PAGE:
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European Classrooms vs. Asian Classrooms
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iknowwhatiamtalkingabout



Joined: 02 Sep 2011
Posts: 79

PostPosted: Wed Dec 05, 2012 9:13 am    Post subject: Reply with quote

I worked in Poland for a number of years and am now working in south Asia. I make good money here, and the lifestyle is a bit fancier. However, every day at work I miss having interesting students. I miss students with an opinion. I miss classes where students would speak aloud instead of mouthing words silently. I miss interesting discussions in the class. I miss students asking questions when they need help. I miss students with clear learning aims and ambitions. I also dearly miss living in Europe.

A few ex-colleagues of mine now work in Asia and every one of them shares my view on the student comparison. We are based in a number of different countries yet all seem to have the same experience.

To be honest, I doubt I'll last much more than another 6 months here before a holiday and then European hiring season 2013.

You've only got one life, and I'd rather spend mine living in Europe and my career teaching Europeans.
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scot47



Joined: 10 Jan 2003
Posts: 12323
Location: Ultima Thule

PostPosted: Wed Dec 05, 2012 9:30 pm    Post subject: Reply with quote

I taught in Europe (Germany, Bulgaria) Middle East (Saudi and Qatar) and Africa (Zambia and Nigeria).

Looking back from the perspective of a pensioner, I liked the teaching in Saudi Arabia best !! Teacher has a central role and is an authority figure. It worked for me !
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kona



Joined: 17 Sep 2011
Posts: 143
Location: Busan, South Korea

PostPosted: Thu Dec 06, 2012 12:42 am    Post subject: Reply with quote

iknowwhatiamtalkingabout wrote:
I worked in Poland for a number of years and am now working in south Asia. I make good money here, and the lifestyle is a bit fancier. However, every day at work I miss having interesting students. I miss students with an opinion. I miss classes where students would speak aloud instead of mouthing words silently. I miss interesting discussions in the class. I miss students asking questions when they need help. I miss students with clear learning aims and ambitions. I also dearly miss living in Europe.

A few ex-colleagues of mine now work in Asia and every one of them shares my view on the student comparison. We are based in a number of different countries yet all seem to have the same experience.

To be honest, I doubt I'll last much more than another 6 months here before a holiday and then European hiring season 2013.

You've only got one life, and I'd rather spend mine living in Europe and my career teaching Europeans.


That's why I think I want to develop my career more in countries in central, or eastern Europe, or in Latin America. Korea is a rough haul for me because I feel I'm stagnating here!!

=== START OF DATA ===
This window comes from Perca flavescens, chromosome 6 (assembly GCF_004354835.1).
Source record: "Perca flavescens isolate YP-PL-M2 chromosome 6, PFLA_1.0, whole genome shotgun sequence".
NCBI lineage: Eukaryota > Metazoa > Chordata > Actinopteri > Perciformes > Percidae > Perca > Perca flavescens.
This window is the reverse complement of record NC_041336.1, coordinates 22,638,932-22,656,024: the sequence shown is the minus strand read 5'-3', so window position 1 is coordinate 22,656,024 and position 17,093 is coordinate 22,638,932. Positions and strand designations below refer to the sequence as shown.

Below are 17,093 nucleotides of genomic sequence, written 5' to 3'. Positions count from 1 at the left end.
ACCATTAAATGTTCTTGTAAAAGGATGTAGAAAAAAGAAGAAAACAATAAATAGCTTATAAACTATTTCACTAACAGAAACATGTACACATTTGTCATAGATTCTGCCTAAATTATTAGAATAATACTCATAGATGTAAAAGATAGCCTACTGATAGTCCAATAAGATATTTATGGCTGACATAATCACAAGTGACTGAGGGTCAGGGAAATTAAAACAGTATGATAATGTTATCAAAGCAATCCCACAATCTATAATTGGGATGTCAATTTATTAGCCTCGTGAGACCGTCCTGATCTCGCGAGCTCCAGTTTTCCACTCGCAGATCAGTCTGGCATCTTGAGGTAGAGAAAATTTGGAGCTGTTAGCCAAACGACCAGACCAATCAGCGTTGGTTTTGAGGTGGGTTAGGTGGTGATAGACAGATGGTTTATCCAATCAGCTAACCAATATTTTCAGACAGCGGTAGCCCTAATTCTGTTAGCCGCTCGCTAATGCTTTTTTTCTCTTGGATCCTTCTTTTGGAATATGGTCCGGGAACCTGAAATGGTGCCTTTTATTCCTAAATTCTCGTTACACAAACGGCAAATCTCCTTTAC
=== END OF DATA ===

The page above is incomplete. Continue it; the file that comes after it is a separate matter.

And scot47, you? are into authoritarianism?? I would have never guessed! Was there anything else you liked about the job? I assume that most workers there these days don't quite have the same "authority" that you enjoyed in the heyday.

Regards,

american86
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iknowwhatiamtalkingabout



Joined: 02 Sep 2011
Posts: 79

PostPosted: Thu Dec 06, 2012 1:20 pm    Post subject: Reply with quote

I'm worried about going backwards here, which is one of the main reasons I don't want to stay too long. Students expect very little from you here, and they offer very little in the classroom compared with Europeans.

Obviously, a teacher can find ways of getting there, but it makes your job harder when 80% of the students won't speak up when they don't understand something (or just won't speak up at all). It's a huge cultural difference and I find teaching here much less enjoyable.

Shame the money's so good, or I'd just go at Christmas to be honest.
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DosEquisX



Joined: 09 Dec 2010
Posts: 341

PostPosted: Sat Apr 27, 2013 9:29 am    Post subject: Reply with quote

Bumping this thread to add in my two cents.

I will be moving to Europe from China to teach English starting this fall. At the moment, I have interviews lined up with CELTA programs in two countries.

I have to say that this thread certainly depresses me. I know that depressing threads and cynicism are the norm here, but this one hits a big harder than the others. I know the transition will be a difficult one due to the difference in education systems and teaching philosophies. However, reading that it will be near impossible for me to be successful in Europe due to only having experience in China/South Korea is disheartening.

I was looking forward to it because I am now finding teaching in Asia to be very tedious (been 3+ years between China and South Korea). You can coast by here just by having a pretty face and playing the guitar. I need a more serious teaching environment where I am actually expected to teach. I don't want to walk into another classroom where college-aged students will (no joke) ask me to sing and dance for them during class. I guess this type of thing was fun when I first started out and didn't really take the job seriously. Nowadays, I find questions like those kind of rude and insulting.

I suppose the only way to find out if I can hack it is to see what happens. I know this thread has certainly taken the wind out of my sails though.
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Sashadroogie



Joined: 17 Apr 2007
Posts: 9584
Location: Moskva, The Workers' Paradise

PostPosted: Sun Apr 28, 2013 5:00 am    Post subject: Reply with quote

No need to be so downhearted. If you are taking a CELTA, then you should be well equipped to start planning and delivering lessons to a range of adult learners in various settings. There will be no song and dance required in Europe - most serious students would be more insulted than you by the notion of this being a valid lesson.

However, on a different tack, be sure that you are allowed to work legally where ever you are planning to go in Europe. If you do not already know, check out visa restrictions and the Schengen Zone:

http://en.wikipedia.org/wiki/Schengen_Area


Best of luck

Sasha
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DosEquisX



Joined: 09 Dec 2010
Posts: 341

PostPosted: Sun Apr 28, 2013 5:05 am    Post subject: Reply with quote

Dual-national Irish-American. I have a passport for each country.
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Sashadroogie



Joined: 17 Apr 2007
Posts: 9584
Location: Moskva, The Workers' Paradise

PostPosted: Sun Apr 28, 2013 1:25 pm    Post subject: Reply with quote

All systems go then. Welcome to the world of Celta lessons.